APS District gets more bad financial news
DOWNTOWN AKRON — After closing three elementary schools and eliminating 84 teaching positions, along with about 60 other staff jobs, middle school sports and $4.6 million in nonpersonnel expenses so far in 2012 to try to balance its budget, the Akron Public Schools (APS) District has been dealt another severe financial blow.
APS Treasurer Jack Pierson told the APS Board of Education Sept. 24 the recent August county tax collection is bringing in $49 million, not the more than $52 million he had projected in last spring’s five-year forecast.
The $3.2 million shortfall in commercial/industrial taxes is a result of TIF (Tax Increment Financing) agreements the city of Akron has made through the years to get businesses to come to Akron.
TIFs are tax breaks designed to attract business that reduce revenue for the APS District, according to district officials. The TIFs must be approved by the state, and the state has had a backlog of the agreements to approve going back to 2007, Pierson said.
State officials recently approved Akron TIF agreements signed from 2007 through part of 2010, he said, so the tax money the county has been collecting during that time and giving to the district must be paid back to the city.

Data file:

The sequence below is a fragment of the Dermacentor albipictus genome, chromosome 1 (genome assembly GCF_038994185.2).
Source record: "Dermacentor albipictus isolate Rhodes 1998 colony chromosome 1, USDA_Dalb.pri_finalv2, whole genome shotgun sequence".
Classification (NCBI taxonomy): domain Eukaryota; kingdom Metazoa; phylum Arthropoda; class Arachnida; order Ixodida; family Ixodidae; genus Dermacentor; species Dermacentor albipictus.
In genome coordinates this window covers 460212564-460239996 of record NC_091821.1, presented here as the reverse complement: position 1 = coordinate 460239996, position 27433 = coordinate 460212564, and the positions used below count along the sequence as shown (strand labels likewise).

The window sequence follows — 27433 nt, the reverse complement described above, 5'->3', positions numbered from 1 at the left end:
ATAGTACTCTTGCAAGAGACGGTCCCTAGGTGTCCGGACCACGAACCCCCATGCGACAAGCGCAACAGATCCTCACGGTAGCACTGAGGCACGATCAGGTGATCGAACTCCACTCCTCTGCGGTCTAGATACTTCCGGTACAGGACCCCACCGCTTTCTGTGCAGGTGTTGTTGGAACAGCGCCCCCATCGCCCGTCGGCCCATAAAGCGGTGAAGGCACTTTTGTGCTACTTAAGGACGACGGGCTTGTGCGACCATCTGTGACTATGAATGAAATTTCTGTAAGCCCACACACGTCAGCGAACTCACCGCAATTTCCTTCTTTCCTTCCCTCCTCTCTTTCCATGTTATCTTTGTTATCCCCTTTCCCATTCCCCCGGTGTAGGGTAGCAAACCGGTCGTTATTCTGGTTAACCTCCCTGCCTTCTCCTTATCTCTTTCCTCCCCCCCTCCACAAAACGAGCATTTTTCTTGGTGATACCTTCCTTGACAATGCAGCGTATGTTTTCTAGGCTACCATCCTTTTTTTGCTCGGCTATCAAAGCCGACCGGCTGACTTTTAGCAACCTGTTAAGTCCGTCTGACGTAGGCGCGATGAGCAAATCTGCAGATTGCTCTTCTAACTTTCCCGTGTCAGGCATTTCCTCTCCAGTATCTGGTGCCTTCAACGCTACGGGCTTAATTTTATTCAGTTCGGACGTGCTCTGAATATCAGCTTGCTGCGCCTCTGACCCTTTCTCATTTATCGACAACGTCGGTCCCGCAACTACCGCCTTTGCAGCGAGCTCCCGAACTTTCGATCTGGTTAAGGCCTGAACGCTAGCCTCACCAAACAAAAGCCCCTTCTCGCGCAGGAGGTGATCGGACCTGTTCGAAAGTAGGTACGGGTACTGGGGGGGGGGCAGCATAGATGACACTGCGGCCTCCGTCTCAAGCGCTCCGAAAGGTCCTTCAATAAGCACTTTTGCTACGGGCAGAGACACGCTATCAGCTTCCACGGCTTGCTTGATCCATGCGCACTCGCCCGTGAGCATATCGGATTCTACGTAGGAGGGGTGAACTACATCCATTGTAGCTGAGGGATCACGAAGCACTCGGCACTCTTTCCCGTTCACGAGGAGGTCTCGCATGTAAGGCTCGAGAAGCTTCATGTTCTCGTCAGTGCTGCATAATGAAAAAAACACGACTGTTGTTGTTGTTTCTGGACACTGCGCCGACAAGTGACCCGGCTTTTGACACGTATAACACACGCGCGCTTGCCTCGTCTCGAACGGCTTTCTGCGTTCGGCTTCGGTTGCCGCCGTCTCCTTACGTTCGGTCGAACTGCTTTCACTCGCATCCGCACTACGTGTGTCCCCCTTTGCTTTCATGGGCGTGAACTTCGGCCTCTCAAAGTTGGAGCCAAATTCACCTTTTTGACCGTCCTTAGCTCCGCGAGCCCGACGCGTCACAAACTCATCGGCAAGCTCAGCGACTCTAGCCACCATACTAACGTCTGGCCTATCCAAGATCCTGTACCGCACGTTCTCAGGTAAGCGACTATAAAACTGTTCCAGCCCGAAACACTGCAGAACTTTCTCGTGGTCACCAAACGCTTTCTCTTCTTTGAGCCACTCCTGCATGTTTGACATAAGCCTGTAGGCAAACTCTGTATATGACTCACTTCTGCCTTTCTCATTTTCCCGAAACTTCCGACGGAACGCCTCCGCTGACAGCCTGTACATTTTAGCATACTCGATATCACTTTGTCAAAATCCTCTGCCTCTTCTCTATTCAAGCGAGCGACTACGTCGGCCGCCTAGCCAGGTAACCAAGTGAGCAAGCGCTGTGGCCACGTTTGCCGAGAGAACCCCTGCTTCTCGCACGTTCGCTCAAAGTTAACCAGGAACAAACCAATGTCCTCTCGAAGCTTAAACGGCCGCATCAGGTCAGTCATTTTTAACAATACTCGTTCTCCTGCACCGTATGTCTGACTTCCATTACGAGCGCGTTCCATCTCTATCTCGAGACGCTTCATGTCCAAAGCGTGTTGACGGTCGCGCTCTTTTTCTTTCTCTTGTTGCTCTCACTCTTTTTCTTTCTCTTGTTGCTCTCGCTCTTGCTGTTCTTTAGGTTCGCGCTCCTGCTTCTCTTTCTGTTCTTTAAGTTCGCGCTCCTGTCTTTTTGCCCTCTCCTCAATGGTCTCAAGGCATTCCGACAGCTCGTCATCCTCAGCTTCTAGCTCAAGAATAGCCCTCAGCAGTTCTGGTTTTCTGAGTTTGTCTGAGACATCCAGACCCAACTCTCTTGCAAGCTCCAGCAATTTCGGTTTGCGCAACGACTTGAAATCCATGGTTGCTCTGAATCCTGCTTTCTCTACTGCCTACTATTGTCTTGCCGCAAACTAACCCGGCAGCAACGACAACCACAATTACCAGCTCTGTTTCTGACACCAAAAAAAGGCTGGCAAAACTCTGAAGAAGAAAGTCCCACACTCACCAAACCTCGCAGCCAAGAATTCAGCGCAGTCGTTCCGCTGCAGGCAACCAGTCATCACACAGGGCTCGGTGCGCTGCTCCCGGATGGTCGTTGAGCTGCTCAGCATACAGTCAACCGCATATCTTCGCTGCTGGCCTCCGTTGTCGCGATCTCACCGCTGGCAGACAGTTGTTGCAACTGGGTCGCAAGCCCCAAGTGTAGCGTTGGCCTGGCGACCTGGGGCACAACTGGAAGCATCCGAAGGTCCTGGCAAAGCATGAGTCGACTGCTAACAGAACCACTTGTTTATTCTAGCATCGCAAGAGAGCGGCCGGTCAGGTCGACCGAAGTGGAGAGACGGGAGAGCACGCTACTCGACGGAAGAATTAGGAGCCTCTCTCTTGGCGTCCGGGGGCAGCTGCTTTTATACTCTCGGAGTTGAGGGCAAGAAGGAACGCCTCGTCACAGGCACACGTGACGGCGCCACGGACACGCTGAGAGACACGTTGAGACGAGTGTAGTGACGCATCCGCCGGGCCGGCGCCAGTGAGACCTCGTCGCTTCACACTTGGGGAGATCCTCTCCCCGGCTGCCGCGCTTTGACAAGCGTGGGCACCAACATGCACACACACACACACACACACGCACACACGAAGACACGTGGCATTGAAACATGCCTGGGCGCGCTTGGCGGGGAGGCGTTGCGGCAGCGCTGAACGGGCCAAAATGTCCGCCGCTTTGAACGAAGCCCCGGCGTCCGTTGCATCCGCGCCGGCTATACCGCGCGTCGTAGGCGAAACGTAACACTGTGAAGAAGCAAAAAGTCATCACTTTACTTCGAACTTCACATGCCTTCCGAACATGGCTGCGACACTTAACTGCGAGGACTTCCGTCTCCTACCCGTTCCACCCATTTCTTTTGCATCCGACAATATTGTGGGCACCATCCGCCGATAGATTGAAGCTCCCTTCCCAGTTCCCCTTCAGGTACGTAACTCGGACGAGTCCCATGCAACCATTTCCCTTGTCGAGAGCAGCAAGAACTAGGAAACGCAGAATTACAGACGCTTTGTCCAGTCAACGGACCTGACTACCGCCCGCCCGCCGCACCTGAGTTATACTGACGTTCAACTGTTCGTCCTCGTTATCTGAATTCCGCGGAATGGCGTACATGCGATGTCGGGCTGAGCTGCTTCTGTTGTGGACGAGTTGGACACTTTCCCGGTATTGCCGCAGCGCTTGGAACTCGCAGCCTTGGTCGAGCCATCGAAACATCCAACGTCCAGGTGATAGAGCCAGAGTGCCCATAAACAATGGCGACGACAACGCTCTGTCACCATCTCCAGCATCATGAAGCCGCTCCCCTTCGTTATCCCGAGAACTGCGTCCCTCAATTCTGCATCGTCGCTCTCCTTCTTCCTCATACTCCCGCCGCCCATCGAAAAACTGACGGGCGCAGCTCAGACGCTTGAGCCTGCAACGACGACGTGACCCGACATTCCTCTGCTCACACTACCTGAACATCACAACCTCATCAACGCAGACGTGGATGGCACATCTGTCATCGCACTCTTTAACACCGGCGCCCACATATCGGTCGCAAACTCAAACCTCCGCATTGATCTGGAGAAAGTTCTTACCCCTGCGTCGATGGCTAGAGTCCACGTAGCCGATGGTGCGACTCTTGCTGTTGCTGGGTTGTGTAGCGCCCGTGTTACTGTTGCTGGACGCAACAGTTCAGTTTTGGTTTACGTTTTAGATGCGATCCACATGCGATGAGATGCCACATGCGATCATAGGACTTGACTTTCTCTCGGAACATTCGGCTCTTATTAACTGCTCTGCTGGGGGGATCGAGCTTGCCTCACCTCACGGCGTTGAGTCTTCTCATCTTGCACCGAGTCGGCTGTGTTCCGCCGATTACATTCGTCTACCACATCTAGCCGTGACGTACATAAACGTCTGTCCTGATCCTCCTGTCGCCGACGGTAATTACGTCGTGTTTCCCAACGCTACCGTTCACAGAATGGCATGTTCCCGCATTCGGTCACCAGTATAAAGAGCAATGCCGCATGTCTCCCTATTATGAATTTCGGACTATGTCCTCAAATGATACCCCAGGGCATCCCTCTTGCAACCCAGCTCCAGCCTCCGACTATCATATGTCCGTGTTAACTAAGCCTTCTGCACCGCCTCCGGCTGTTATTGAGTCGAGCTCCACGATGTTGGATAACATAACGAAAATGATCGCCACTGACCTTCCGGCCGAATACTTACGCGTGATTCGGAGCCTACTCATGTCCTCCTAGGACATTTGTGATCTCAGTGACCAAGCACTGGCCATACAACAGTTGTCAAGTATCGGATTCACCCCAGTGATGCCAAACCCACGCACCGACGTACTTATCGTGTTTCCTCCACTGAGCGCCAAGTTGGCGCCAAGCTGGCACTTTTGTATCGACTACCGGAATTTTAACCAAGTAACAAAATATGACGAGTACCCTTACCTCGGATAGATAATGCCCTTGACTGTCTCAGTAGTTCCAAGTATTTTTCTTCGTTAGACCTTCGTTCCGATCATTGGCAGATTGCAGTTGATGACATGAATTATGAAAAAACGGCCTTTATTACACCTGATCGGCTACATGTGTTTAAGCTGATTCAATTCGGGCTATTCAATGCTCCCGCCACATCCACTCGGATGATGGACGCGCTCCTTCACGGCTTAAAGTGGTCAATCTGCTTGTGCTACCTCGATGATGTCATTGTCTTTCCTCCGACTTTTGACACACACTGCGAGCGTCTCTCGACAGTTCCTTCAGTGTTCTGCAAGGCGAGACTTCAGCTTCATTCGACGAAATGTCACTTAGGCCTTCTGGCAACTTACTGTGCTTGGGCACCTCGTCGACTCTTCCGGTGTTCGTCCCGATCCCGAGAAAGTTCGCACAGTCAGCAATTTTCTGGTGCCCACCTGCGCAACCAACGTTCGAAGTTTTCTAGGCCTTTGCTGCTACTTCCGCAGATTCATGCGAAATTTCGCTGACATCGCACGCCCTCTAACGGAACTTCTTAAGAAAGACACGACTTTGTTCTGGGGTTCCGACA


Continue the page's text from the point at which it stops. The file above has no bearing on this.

“Money that we thought was ours is now going to the city,” Pierson said.
The new $3.2 million shortfall comes after the district has cut $22 million in expenses in the first half of 2012 in an effort to balance its budget by the end of the fiscal year, this past June 30. School districts cannot operate with a deficit.
If Issue No. 61 — the district’s 7.9-mill operating levy on the Nov. 6 General Election ballot — passes, it will help for next year but will not produce enough revenue to avoid further cuts.
“We’ve said all along that we’d have to make extra cuts even if the levy passes,” said Jason Haas, board president. “Now with a $3.2 million shortfall, that’s $9 million more we’ll have to cut.”
Haas said it’s another downward pressure from the state government on the schools.
“We’ve tried to keep the cuts out of the classroom,” he said. “But we’re down to the bone now — it’s the only option left.”
In other business, board members voted to endorse Issue No. 73 on the November ballot. John Saros, executive director of the Summit County Children Services Board (CSB), addressed the board and explained the CSB levy is a renewal, not a new tax. Like the school board, Children Services works for children, he said.
Superintendent David James made a special presentation honoring Ann Gates for her 30 years of service to the APS. She retired in 1991.
James called her “a true trailblazer in the APS” and presented her with a plaque.
Gates, who said it was her 88th birthday that day, said she worked 26 years in the administration building, in seven different assignments.
“I really, really loved the APS,” she said.
The board’s next regular meeting is set for Oct. 8 at 5:30 p.m. at the Sylvester Small Administration Building, 70 N. Broadway in Downtown Akron.
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